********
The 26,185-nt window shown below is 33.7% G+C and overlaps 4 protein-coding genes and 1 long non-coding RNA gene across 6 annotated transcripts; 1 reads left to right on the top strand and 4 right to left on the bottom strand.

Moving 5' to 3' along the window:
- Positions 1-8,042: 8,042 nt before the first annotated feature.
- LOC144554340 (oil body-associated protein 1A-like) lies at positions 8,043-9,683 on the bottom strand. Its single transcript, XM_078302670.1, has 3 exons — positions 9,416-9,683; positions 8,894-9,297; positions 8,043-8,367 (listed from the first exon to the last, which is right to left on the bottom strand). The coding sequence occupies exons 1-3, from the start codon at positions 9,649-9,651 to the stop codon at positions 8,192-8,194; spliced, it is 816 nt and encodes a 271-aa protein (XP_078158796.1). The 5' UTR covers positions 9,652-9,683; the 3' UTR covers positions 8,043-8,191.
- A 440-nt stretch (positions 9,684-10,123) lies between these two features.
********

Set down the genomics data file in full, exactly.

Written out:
The 26,185-nt window shown below is 33.7% G+C and overlaps 4 protein-coding genes and 1 long non-coding RNA gene across 6 annotated transcripts; 1 reads left to right on the top strand and 4 right to left on the bottom strand.

Moving 5' to 3' along the window:
- Positions 1-8,042: 8,042 nt before the first annotated feature.
- LOC144554340 (oil body-associated protein 1A-like) lies at positions 8,043-9,683 on the bottom strand. Its single transcript, XM_078302670.1, has 3 exons — positions 9,416-9,683; positions 8,894-9,297; positions 8,043-8,367 (listed from the first exon to the last, which is right to left on the bottom strand). The coding sequence occupies exons 1-3, from the start codon at positions 9,649-9,651 to the stop codon at positions 8,192-8,194; spliced, it is 816 nt and encodes a 271-aa protein (XP_078158796.1). The 5' UTR covers positions 9,652-9,683; the 3' UTR covers positions 8,043-8,191.
- A 440-nt stretch (positions 9,684-10,123) lies between these two features.